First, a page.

News & Politics

Despite Emergence of Far-Right Nationalism, Spain Has First Socialist Prime Minister in Over a Decade

People on a rooftop wave Spanish flags during a march in downtown Barcelona, Spain, to protest the Catalan government's push for secession from the rest of Spain, Sunday Oct. 8, 2017. (AP Photo/Manu Fernandez)

Europe has been fascinated by socialism for much longer than America. Or, rather, as a general rule, Europeans have cozied up to socialism in much larger numbers than Americans historically have. So, it’s not really a surprise that after the election dust has cleared, Spain’s new prime minister is a socialist. However, as that dust cleared, far-right nationalists also emerged triumphant by claiming 24 of the Spanish Parliament’s 350 seats.

The Telegraph reports:

On high turnout of close to 76 per cent, the Socialist party (PSOE) claimed victory for the first time since 2008 with 123 seats out of 350, although a delicately hung parliament means that forming a government will involve complex negotiations with other forces from the Left and regional parties.

Dizzy with post-election excitement, new Prime Minister Pedro Sanchez boasted, “We have sent a clear message to Europe and the world: you can beat authoritarianism and involution from the left.”

Well, not so fast, Mr. Prime Minister. Whatever else it was, this election was not a referendum demonstrating wholesale support for far-left policies.

True, Sanchez is Spain’s first socialist prime minister since 2008, but Spain’s general election revealed a growing divide in the country. Mimicking much of the rest of the world, a growing number of Spaniards are increasingly unhappy with the leftist policies that are wreaking havoc in their communities as well as their dissatisfaction with the moderate politicians who refuse to take a stand. The referendum, if one exists, is a rejection of moderates. As The Telegraph points out, “Vox became the first hard-Right force to gain significant representation in Spain’s parliament since the death of dictator Francisco Franco in 1975 with 24 seats.” Taken in conjunction with the elevation of a far-left socialist to the position of prime minister, the rise of Vox is telling.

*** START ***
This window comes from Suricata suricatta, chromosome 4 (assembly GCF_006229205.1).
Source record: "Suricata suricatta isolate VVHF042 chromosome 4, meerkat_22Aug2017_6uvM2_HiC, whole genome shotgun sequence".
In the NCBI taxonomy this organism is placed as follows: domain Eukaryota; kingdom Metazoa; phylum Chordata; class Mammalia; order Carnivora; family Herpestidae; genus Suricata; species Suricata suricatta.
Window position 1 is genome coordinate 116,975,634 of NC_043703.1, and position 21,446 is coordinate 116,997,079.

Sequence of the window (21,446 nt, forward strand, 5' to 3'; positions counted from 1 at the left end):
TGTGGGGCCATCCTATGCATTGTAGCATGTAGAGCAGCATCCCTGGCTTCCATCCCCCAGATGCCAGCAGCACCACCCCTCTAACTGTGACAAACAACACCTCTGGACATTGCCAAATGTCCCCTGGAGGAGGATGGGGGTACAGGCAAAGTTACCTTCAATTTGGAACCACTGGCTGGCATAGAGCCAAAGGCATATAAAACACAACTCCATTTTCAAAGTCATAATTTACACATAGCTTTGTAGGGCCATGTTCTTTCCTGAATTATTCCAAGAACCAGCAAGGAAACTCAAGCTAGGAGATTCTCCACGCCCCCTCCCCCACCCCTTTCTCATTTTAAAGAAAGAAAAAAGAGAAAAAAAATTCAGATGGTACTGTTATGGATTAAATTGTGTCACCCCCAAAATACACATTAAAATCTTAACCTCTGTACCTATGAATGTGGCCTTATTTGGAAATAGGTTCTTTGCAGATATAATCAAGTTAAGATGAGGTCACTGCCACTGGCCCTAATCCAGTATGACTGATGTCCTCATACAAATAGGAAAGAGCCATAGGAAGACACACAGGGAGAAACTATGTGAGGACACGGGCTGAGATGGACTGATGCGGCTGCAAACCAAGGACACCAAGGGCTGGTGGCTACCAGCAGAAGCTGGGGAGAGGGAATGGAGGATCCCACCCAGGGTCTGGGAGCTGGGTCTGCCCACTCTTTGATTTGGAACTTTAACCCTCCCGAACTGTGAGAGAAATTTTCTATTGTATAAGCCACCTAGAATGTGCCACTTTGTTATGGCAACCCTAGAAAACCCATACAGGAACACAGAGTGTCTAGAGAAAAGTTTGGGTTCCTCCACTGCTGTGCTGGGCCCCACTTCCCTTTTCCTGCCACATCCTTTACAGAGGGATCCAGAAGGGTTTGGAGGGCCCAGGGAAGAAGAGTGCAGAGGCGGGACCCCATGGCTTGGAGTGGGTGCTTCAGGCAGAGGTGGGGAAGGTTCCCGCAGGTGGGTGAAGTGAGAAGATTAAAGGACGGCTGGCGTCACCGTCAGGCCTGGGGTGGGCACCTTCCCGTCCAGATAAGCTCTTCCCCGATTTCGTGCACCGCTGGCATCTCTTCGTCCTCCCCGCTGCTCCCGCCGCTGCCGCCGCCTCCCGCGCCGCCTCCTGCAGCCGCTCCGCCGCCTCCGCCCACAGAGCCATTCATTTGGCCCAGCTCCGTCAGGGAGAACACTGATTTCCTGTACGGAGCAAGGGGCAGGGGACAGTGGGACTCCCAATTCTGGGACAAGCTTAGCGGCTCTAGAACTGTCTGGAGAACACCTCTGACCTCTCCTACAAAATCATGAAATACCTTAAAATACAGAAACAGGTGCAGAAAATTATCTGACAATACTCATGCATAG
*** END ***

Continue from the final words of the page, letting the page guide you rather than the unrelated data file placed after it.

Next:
The biggest losers of Spain’s election were the mainline conservatives who lost over half of the seats they held. Prior to yesterday, the Popular Party held 137 seats, the most of any party. Falling from power to now being forced to work with the far-right party Vox in order to stymie the efforts of the left reveals the mood of conservatives in Spain. Likewise, the rise of Sanchez and his socialist party reveals the mood of Span’s leftists. Like many other western countries, Spain’s election reveals a growing political divide among the country’s citizens.